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Last Escapee Back Behind Bars

The last of the six inmates who escaped from a maximum-security prison in Tennessee has been caught. His friends turned him in for $5,000 in reward money, reports CBS News Correspondent Lee Cowan.

By nightfall Monday, the search was nearly three days old, but it finally paid off. Aaron James, a 24-year-old sentenced to 50 years in prison for second degree murder, kidnapping, and robbery, was found hiding in the dark. His second attempt to escape had failed.

James was the last of six inmates who escaped Sunday morning to be recaptured. None got far from the maximum-security prison, and all were back behind bars within 36 hours.

James was pulled from a crawl space beneath a home about seven miles from the prison.

"He was out there boozing it up with some old friends," said Capt. Michael Tyler of the state Department of Correction. "After they got through with the party, somebody said, 'Hey guys, he's worth a lot of money.'"

James offered no resistance when he was found, Tyler said. Neither did any of the other escapees. Officials wouldn't comment when asked whether the friends would actually get the reward.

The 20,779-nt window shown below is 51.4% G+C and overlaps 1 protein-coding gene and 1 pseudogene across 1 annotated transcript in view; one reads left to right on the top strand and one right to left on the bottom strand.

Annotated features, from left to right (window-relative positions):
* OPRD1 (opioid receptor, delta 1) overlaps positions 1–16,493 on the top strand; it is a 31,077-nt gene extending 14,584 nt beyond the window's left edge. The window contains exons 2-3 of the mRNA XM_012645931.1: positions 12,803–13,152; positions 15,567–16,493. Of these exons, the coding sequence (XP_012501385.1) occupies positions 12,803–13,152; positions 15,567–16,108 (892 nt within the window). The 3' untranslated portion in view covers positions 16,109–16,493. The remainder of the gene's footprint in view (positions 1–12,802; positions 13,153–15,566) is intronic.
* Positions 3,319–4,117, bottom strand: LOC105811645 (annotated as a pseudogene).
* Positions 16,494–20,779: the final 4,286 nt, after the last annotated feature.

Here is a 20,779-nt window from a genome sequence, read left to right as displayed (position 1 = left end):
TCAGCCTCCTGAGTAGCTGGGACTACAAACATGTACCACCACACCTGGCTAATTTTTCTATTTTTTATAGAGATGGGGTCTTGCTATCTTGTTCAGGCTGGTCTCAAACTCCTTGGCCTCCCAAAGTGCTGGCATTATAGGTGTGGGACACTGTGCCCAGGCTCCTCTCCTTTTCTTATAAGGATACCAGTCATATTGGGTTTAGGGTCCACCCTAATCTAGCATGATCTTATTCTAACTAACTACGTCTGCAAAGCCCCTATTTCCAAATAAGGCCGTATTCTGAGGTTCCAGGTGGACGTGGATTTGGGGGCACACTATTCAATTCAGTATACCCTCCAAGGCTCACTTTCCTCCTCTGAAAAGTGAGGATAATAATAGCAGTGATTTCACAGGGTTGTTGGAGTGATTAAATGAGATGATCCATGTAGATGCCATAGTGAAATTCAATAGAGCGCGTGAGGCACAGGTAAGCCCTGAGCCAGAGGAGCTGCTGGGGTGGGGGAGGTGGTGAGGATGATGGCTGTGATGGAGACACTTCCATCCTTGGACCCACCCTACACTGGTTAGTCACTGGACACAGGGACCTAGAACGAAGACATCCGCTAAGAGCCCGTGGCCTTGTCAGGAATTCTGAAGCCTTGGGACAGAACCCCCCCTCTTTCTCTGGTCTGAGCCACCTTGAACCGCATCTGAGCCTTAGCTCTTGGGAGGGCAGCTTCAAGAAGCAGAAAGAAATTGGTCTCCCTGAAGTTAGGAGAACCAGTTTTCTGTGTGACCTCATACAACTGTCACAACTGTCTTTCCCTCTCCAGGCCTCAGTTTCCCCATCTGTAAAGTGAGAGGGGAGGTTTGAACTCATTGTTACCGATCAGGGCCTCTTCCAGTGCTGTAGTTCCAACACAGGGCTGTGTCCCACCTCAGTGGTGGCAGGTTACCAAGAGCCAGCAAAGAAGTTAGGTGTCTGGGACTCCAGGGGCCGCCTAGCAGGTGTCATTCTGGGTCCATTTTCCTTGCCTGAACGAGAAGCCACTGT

He had tried to escape once before from Riverbend prison, but guards shot out the tires of his stolen truck before he could bust through a prison fence.

Lyle Van Ulzen, 33, a convicted murderer and arsonist, and burglar Jay Denton, 32, were captured about 11 a.m. Monday near a lumber yard three miles from the prison. Nine hours earlier, Billy Coffelt, 44, sentenced to life and a habitual criminal, was captured about two miles from the prison.

All three told officers they were wet, dirty, and tired.

The first two to be recaptured were Michael Perry, 26, who is awaiting trial on first-degree murder charges, and William Riley, 33, serving a life sentence for murder. They were found late Sunday hiding near the edge of a residential area about three miles from Riverbend.

Each inmate faces up to five more years in prison for the escape.

The prison, which once housed James Earl Ray, Martin Luther King Jr.'s assassin, is home to Tennessee's death row. It has about 700 inmates and is in a mostly industrial, wooded area along the Cumberland River.

There have been only two escapes in its nine-year history. In 1995, four inmates escaped in a hidden compartment in a truck. They were captured and a prison employee was convicted of aiding the escape.

In March, James and another convicted killer used a homemade knife to steal a delivery truck, which they drove through a fence. Guards shot out the tires before they made it through a second fence to freedom.